And also Temporary cut to VAT on food,accommodation and attractions from 20% to 5% is announced.
Speaking to the media afterwards the chancellor said, the government had been right to act “in the way we have during this crisis”.
The chancellor confirmed the furlough scheme will end in October
A new Jobs Retention Bonus will be introduced for businesses to retain staff. They’ll be paid £1,000 for every furloughed employee they keep on up to January 2021
A £2bn “kickstart” scheme to help create job placements for 16-24 year olds for six months
VAT will be cut from 20% to 5% from 13 July to 12 January 2021 for some areas
Travellers arriving in the UK from dozens of countries no longer have to self-isolate for two weeks from Friday.
The rules are being relaxed for arrivals from more than 60 countries and British overseas territories. However, Scotland still requires people travelling from Spain to quarantine – unlike England, Wales and Northern Ireland. The Foreign Office’s advice against taking a cruise holiday remains in place.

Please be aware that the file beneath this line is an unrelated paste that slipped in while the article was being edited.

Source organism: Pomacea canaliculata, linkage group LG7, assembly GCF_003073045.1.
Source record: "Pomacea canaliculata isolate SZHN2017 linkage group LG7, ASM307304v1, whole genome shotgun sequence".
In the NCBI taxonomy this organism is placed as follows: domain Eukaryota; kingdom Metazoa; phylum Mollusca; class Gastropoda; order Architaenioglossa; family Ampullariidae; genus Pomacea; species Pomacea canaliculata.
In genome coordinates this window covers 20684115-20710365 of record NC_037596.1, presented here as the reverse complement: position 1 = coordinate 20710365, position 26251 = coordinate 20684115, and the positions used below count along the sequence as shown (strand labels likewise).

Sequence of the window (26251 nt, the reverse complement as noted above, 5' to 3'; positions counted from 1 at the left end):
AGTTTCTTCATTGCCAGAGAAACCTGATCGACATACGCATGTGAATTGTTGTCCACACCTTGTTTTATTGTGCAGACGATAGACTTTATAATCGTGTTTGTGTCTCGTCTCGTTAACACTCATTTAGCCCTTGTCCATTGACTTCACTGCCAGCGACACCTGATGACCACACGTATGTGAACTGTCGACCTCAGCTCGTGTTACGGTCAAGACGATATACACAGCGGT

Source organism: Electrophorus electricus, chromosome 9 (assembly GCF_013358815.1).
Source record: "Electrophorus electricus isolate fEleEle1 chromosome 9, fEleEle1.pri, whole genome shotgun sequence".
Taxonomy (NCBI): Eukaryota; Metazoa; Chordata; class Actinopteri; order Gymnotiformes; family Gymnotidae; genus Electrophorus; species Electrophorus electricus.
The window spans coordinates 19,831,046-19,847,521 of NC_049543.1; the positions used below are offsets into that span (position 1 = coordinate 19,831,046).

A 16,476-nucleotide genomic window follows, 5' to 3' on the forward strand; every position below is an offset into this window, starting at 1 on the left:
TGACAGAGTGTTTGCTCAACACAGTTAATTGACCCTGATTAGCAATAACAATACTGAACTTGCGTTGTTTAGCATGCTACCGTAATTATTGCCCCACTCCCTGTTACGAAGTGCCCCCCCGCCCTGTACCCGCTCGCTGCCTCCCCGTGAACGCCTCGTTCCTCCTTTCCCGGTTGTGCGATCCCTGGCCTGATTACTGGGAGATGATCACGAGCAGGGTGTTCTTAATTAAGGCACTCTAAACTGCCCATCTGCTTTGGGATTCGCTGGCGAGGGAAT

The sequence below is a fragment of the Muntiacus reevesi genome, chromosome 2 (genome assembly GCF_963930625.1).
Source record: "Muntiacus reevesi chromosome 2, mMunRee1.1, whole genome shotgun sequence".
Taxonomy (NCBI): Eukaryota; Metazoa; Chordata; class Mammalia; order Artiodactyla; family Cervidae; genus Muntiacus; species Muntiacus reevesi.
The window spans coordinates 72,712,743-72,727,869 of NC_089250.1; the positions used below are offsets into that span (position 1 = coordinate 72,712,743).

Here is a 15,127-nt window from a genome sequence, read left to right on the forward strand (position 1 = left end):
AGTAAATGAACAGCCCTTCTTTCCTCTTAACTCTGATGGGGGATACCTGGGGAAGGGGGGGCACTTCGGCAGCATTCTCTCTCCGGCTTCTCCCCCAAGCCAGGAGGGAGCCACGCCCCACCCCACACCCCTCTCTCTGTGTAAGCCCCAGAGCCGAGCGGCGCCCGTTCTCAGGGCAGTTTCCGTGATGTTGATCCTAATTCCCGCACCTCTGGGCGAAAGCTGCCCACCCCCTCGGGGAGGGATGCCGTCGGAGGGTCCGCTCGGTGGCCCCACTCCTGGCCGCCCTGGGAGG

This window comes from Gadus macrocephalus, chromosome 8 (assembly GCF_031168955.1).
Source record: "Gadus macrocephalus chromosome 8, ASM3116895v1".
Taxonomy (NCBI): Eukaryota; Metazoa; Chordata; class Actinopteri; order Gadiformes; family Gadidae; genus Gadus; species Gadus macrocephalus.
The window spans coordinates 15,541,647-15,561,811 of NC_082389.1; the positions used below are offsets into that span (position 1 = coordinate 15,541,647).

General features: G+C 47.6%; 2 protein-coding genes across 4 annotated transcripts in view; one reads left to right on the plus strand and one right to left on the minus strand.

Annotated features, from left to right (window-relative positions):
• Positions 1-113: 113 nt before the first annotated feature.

From Friday morning, people arriving in the UK from France, Italy, Belgium, Germany and dozens of other countries will no longer have to spend 14 days in quarantine.
The European Union announced Tuesday that it will reopen its borders to travellers from 14 countries, but most Americans have been refused entry for at least another two weeks due to soaring coronavirus infections in the US.
Travellers from other big countries like Russia, Brazil and India will also miss out.
Non-EU citizens who are already living in Europe are not included in the ban.
The EU list does not apply to travel to Britain, which left the EU in January. Britain now requires all incoming travellers – bar a few exceptions like truck drivers – to go into a self-imposed 14-day quarantine, although the measure is under review and is likely to ease in the coming weeks